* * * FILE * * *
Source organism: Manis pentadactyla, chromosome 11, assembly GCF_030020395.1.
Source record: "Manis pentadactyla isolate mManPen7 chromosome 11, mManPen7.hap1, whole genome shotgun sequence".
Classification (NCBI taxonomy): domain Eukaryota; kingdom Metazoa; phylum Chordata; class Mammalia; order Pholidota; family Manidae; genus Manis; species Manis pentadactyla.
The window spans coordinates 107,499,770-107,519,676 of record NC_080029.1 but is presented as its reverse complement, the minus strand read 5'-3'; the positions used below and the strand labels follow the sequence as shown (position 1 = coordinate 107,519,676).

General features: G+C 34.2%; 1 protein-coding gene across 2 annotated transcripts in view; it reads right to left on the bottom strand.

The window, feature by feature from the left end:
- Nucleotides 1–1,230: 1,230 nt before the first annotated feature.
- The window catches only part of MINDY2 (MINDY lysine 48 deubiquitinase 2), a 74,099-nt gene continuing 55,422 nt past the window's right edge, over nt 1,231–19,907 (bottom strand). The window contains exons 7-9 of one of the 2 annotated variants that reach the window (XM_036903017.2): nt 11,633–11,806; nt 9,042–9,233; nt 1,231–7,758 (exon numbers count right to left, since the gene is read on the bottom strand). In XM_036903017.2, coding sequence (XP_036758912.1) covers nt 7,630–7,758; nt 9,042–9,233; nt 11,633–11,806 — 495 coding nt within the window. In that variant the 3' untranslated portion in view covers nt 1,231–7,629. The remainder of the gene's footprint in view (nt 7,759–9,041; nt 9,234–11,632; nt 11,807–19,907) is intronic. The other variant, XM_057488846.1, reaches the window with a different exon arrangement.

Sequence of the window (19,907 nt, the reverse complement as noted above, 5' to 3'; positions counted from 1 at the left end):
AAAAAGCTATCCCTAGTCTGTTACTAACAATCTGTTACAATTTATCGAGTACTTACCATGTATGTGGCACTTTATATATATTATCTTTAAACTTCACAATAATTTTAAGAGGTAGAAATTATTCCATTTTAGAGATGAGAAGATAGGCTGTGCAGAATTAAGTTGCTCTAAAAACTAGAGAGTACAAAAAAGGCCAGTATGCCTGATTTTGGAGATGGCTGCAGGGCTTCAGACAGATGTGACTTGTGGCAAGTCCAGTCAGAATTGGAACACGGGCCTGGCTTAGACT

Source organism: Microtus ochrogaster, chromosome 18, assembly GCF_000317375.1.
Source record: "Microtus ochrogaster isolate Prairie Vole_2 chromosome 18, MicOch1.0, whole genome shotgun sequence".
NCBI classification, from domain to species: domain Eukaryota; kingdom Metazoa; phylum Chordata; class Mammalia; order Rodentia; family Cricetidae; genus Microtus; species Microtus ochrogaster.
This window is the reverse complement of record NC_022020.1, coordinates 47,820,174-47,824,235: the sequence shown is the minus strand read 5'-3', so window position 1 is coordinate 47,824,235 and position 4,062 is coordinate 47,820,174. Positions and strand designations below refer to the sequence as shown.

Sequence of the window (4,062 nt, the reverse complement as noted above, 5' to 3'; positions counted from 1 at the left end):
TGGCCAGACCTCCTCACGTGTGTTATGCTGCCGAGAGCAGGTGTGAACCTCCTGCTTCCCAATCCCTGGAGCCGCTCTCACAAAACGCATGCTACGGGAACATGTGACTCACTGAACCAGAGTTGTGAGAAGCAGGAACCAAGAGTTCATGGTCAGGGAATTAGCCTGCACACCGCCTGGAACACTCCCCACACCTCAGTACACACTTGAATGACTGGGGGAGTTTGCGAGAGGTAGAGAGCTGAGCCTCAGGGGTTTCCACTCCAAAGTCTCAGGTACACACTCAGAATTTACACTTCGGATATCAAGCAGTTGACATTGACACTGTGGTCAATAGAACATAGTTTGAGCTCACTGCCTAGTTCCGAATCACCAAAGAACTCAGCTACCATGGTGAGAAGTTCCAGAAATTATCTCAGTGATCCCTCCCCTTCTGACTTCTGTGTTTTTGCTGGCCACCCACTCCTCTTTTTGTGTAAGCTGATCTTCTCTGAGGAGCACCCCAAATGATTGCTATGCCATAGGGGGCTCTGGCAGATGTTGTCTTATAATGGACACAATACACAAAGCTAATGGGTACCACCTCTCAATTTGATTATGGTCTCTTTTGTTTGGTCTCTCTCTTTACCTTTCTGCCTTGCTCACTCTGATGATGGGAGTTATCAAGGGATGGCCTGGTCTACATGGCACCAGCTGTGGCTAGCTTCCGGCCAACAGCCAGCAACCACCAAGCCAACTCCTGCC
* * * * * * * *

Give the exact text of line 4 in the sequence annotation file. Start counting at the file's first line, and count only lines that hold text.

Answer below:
The window spans coordinates 107,499,770-107,519,676 of record NC_080029.1 but is presented as its reverse complement, the minus strand read 5'-3'; the positions used below and the strand labels follow the sequence as shown (position 1 = coordinate 107,519,676).